The Lower Connecticut River’s Spring-Run Striped Bass

The Lower Connecticut River’s Spring-Run Striped Bass

Posted by GAME ON on 10th Jun 2020

Story and Photos by Capt. Tom Migdalski

The remarkable waterway of the Connecticut River runs 410 miles south from its origin in Canada, bisects Connecticut, and dumps 10 billion gallons of freshwater into Long Island Sound daily, which is 70% of the Sound’s freshwater source, making it a world-class fish migratory passage and fishing estuary. The lowest or most southerly portion of the river ranges from salt to brackish water, and separates the coastal towns of Old Saybrook on its western bank from Old Lyme on its eastern bank.

The I-95 Bridge (Baldwin Bridge) divides the Inland Zone from the Marine Zone. That means if you drop your hook north of the interstate, despite its tidal fluctuations and salt content, you must possess a Connecticut inland (“freshwater”) fishing license. The bridge is located 2.9 nautical miles north of Lynde Point at the river’s mouth. You’ll find the main entrance to the river between two breakwalls and note the landmark Saybrook Inner Lighthouse on Lynde Point on the west bank.

There are several boat launches available to access the lower river, and they include: Four Mile River ramp, South Lyme; Great Island ramp, Old Lyme; and Baldwin Bridge, 220 Ferry Road, Old Saybrook (under I-95). For more details go to:

South of the Bridge

Motoring downriver and south of the I-95 Bridge boat ramp, you can find an excellent late spring fishery starting at the northern confluence of the Back River and Connecticut River, in an area that local experts call the Wood Lot. Here you can idle your boat into a transition zone where the depth quickly changes from 4 to 10 feet. But you need to do this quietly to prevent spooking the fish, especially on calm days.

Using a medium-light spinning outfit, cast towards the shelf, and retrieve your soft plastic or plug across the drop-off. The Game On! Big Occhi excels here with an enticing, slow-twitch presentation that stripers can’t resist. Drift with the current and continue fan casting until you locate a pod of bass. The fish are usually in the shallows, but you should also explore the deep side, which can hold schoolie bass as well.

If nothing is staging here or when the bite wanes, you can motor southward to Gibraltar Rocks, which are three large, clearly defined boulder fields. This is a great spot to anchor, but keep an eye on your chartplotter and be cautious of subsurface rocks. Cast up or across current and retrieve just fast enough to keep your lure from hanging bottom, which is a perfect application for a large soft plastic like the Big Occhi. Bass await prey here in the slower and deeper water.

Farther seaward and just east of Buoy #10 are Sodom Rocks, which is a perennial hotspot. Continuing south from there, you’ll find another cluster of rocks and small marsh island to cast to is just east of Buoy #8. Griswold Piers, just south of Buoy #8, is a fishy area denoted by three small rips. Finally, at the river mouth, you can cast to sandbars and the breakwaters, which provide good action on an ebb tide.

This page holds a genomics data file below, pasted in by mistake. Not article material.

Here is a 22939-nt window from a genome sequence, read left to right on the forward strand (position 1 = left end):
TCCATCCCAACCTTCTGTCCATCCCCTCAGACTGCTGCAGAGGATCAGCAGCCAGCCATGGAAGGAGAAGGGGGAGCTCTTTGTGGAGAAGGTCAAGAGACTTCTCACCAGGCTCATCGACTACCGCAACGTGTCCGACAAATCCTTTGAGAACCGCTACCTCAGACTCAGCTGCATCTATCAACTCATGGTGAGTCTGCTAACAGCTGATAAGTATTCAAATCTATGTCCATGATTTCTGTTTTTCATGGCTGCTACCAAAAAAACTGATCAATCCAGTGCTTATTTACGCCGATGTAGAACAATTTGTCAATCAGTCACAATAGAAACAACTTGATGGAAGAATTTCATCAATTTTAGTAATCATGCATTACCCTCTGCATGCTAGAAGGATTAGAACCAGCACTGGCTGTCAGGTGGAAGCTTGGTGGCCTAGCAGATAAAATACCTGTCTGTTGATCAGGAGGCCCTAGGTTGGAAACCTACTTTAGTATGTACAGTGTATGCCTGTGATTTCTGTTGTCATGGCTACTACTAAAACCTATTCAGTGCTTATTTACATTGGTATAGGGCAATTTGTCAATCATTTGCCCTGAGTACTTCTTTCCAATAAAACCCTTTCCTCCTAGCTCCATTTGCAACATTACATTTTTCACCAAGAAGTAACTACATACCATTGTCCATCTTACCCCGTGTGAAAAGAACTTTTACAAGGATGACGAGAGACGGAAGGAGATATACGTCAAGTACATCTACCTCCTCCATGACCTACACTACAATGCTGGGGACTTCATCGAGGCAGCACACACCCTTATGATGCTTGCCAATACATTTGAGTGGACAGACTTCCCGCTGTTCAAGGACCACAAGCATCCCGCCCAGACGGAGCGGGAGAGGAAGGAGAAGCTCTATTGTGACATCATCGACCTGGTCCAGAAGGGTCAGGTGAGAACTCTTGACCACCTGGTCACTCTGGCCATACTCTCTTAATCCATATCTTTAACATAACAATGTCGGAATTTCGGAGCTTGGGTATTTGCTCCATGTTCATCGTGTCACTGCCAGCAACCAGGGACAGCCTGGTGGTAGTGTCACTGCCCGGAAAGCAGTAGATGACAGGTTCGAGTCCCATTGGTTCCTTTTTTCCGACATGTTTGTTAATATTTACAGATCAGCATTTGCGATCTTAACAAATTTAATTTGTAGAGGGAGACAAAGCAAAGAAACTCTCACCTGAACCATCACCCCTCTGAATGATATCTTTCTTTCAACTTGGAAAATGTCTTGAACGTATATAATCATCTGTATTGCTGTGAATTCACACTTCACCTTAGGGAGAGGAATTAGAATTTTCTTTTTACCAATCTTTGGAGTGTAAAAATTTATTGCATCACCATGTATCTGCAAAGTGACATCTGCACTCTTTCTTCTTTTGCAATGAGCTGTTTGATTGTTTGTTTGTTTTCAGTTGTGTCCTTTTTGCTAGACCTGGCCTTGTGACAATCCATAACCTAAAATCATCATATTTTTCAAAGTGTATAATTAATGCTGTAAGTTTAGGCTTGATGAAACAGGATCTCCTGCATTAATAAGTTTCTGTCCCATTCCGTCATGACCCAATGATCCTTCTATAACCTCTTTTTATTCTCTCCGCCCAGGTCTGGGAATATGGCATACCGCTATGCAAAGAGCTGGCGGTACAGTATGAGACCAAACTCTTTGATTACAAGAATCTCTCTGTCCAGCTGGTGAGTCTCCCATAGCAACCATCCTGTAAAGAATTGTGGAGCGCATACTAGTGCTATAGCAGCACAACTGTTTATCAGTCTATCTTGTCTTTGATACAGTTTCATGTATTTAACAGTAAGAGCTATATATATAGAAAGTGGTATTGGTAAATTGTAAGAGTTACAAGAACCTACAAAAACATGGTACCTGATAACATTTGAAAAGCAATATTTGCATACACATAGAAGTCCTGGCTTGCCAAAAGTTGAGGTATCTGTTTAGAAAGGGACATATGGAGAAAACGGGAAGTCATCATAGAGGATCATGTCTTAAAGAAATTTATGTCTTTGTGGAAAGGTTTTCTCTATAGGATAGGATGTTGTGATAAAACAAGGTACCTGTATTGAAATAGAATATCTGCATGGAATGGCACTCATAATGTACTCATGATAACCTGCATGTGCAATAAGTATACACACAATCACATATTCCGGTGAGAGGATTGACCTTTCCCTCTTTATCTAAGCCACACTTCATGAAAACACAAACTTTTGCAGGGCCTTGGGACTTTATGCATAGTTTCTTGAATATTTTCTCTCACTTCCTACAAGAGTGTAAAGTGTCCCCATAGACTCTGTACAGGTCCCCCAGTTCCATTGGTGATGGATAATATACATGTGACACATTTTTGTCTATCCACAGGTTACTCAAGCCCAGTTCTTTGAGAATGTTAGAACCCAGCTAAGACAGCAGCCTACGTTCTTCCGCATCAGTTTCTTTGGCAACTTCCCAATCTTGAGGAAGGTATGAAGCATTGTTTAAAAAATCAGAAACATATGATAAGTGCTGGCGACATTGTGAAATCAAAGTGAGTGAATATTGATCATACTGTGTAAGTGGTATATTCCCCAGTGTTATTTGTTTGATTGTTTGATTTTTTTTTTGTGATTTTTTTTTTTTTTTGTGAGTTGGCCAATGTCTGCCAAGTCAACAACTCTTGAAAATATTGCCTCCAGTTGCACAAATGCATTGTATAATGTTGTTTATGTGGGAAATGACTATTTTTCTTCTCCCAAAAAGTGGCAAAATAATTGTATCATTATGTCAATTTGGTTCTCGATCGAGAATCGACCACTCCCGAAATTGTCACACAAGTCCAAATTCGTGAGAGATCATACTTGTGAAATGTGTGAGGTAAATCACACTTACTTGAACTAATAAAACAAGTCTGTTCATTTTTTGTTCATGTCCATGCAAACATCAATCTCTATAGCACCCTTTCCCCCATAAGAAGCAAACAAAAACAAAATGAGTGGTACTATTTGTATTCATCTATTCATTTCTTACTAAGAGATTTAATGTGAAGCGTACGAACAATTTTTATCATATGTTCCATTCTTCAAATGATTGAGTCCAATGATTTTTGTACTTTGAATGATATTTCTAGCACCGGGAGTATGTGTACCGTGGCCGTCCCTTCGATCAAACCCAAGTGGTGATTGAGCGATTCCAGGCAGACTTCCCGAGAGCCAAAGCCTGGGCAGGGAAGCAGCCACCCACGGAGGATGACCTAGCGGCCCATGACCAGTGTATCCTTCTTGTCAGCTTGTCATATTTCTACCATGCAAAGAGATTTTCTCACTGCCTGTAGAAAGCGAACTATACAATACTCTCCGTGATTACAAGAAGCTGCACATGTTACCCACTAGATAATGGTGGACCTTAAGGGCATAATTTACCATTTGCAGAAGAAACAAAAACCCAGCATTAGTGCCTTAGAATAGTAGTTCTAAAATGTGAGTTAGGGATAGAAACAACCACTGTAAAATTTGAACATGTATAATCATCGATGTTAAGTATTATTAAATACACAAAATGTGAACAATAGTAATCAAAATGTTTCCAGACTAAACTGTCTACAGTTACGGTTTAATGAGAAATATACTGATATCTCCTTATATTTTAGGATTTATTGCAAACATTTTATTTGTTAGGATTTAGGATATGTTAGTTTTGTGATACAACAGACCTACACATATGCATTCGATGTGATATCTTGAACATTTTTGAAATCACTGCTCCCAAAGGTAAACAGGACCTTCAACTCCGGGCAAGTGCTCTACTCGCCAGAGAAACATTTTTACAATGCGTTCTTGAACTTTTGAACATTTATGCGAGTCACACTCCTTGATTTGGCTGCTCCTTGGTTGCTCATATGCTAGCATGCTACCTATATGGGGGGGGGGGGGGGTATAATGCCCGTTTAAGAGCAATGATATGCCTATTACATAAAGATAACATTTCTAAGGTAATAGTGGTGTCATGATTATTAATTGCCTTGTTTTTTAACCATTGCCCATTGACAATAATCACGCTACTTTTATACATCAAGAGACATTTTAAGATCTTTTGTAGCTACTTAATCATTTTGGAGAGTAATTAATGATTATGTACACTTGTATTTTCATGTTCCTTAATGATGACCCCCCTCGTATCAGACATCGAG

On a flood tide, work back upriver towards the Wood Lot. Begin by fishing the Great Island shore just north of Poverty Point, this time in the shallow 3-foot water close to land.

A trolling motor or push-pole is optional but sometimes important equipment for casting the shallows because the stripers in this skinny water are easily spooked. In fact, you’ll see bass wakes scatter if you approach too forcefully. Cut your motor when you’re a couple of casts away, and work your way in quietly. Once you’re a cast’s distance from shore you can start targeting spots like Great Island.

From Great Island, work your way past the rocks that mark the entrances to the Back River and to the Lieutenant River. If you’re new to fishing this area, be very cautious of rock piles in the lower river, many of which are the remains from the days of commercial haul seining. While they make attractive structure to fish, these boulders are usually subsurface and can badly damage a motor.

One of the biggest mistakes beginners make is spotting a cluster of boats on the southeast shallows and zooming over to get in on the action. A gathering of craft always puts the fish down and temporarily off the bite. You’ll also be viewed as an intruder by the other anglers. There’s lots of water in this big river, so be anti-social—the quintessential example of “social distancing”—and locate your own fish. You’ll catch more bass and feel greater enjoyment in the process.

On the west side of the river, you’ll find Ragged Rock Creek and a rocky bar. These areas are hit-or-miss but can be productive from late April into early summer. Some spots are shallow, but the area is lightly fished compared to others. Slightly downriver is a bridge and North Cove, which offers more structure than the Old Lyme side. Study all these spots by chart before you head out.

Fishing from Shore

Ferry Landing State Park is located at the DEEP Headquarters in Old Lyme, it offers access along a fenced boardwalk/bulkhead area just north of the railroad bridge. A 1,000-foot-long fishing pier is also featured here, which runs southward under the train bridge and along the shoreline. On any given afternoon you’ll find bait anglers lining the rail hoping for bass or bluefish. Casters can also exit the end of the pier and cautiously wade the shallows while tossing lures toward the channel for stripers, bluefish and maybe even a weakfish or fluke. This is where a Game On! MagCast 5.5 lure is ideal to reach the channel edge for an aggressive predator.

Whether exploring the lower Connecticut River by foot or boat, the beauty and diversity of this huge estuary is hard to match anywhere in the Northeast. Bluefish, striped bass and baitfish are abundant, and you can usually fish in the river when conditions outside on the Sound are prohibitive.